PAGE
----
"I can repeat the question, but am I bright enough to ask it?"


2003

"What are the pressing scientific issues for the nation and the world, and what is your advice on how I can begin to deal with them?"


Our scientific and cultural heritage is abundant, and the threats to it are numerous—it is time to back up civilization. To do this we will need to establish secure sanctuaries (think of the monasteries of the Middle Ages) that preserve and update copies of the vital records and articles needed for the conduct of our society.

Robert Shapiro

Dear Mr. President,

The finest days of your administration thus far were the ones immediately after September 11, when you rallied the spirits of this nation by your stand against the terrorists, and the values that they stood for. You pointed out, quite correctly, that their actions represented an attack against civilization itself. But by raising the vision that our civilization was an entity that both needed protection and was worthy of it, you entered an arena of concern that extends far the particular threats of Al Queda and Saddam Hussein. Within your lifetime, the fabric of scientific information that underlies our technological society has become much more richly embroidered, and at the same time much more vulnerable. And its preservation is essential to the survival of our advanced civilization and even of our species.

At the time of your birth, in 1946, the scientific community was not yet generally aware that our heredity is stored in sequences of "letters" within the chemical called DNA. We now possess the complete DNA sequence for a prototype human being, as well as a mouse, a simple plant, and a number of other species. Each such sequence, or genome, contains millions to billions of characters, far too many to be stored conveniently in books; the data is kept within computers. The Chemical Abstracts Service had been tabulating the literature of chemistry since 1907, but when you were 11 years old, it established a Registry that systematically records, classifies and renders available information about the hosts of organic substances that exist naturally or have been created within laboratories. The number of such registered substances has passed 20 million and is growing by about 4,000 per day. Let us also note the endless reams of computer instructions, and the hardware that executes them, that makes possible the word processing instrument by which I am composing this letter, and the Internet that allows me to send it off immediately. No trace of these conveniences existed in 1946.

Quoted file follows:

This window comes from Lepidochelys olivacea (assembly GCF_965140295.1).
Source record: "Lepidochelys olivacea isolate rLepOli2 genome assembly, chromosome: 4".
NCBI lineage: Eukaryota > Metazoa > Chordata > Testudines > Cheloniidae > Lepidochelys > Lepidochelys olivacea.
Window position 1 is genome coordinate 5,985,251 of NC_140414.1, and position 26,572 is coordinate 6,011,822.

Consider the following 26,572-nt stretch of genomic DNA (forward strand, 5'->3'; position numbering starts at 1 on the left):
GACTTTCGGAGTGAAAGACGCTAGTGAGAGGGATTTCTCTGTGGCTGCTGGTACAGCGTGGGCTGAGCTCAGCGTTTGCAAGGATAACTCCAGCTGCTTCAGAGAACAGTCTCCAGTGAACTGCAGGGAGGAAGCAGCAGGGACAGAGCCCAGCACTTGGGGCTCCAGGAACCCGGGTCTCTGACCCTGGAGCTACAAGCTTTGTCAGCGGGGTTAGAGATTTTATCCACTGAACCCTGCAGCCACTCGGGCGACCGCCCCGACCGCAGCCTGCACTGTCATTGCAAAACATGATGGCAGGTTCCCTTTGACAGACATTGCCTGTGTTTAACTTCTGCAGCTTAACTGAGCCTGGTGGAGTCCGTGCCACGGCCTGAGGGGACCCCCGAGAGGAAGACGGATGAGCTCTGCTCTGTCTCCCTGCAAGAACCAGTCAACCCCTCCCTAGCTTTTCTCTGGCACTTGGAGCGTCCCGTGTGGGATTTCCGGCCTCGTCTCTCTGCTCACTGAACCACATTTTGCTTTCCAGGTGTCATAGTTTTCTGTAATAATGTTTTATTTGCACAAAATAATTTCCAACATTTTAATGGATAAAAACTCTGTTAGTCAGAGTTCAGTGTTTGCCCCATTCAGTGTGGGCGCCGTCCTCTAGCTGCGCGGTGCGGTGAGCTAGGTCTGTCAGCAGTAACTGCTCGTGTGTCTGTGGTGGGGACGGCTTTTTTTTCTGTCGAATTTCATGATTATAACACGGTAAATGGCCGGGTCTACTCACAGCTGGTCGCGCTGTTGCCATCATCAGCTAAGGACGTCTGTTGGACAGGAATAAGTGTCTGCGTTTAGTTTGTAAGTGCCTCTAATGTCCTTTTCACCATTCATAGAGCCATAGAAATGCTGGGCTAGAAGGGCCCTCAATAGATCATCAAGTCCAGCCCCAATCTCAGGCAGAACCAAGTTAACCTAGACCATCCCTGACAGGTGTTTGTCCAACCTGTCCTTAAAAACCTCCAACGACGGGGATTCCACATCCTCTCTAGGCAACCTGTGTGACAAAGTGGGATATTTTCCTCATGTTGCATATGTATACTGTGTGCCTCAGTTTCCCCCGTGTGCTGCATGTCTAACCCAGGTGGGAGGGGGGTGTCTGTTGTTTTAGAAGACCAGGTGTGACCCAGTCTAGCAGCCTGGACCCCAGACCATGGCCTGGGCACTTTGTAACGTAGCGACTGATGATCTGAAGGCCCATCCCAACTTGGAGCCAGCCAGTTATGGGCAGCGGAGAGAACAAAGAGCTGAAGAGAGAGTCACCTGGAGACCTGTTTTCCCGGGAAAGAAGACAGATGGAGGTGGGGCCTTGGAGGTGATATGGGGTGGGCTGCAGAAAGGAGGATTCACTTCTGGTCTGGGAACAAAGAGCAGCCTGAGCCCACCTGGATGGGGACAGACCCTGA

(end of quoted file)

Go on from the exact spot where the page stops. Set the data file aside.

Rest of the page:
In the mid-twentieth century, technical information was stored in books. The most important works were duplicated in hundreds of libraries. A person who wished access to the information need only walk in, locate the appropriate volumes by use of a mechanical indexing system and thumb the pages to the relevant material. In the future, the sheer volume and complexity of the information will require digital storage on discs and tapes.

Apart from questions concerning authorization and passwords, up to date hardware and considerable familiarity with the software will be needed for access to these materials. Computer storage of each document will be limited to a few locations.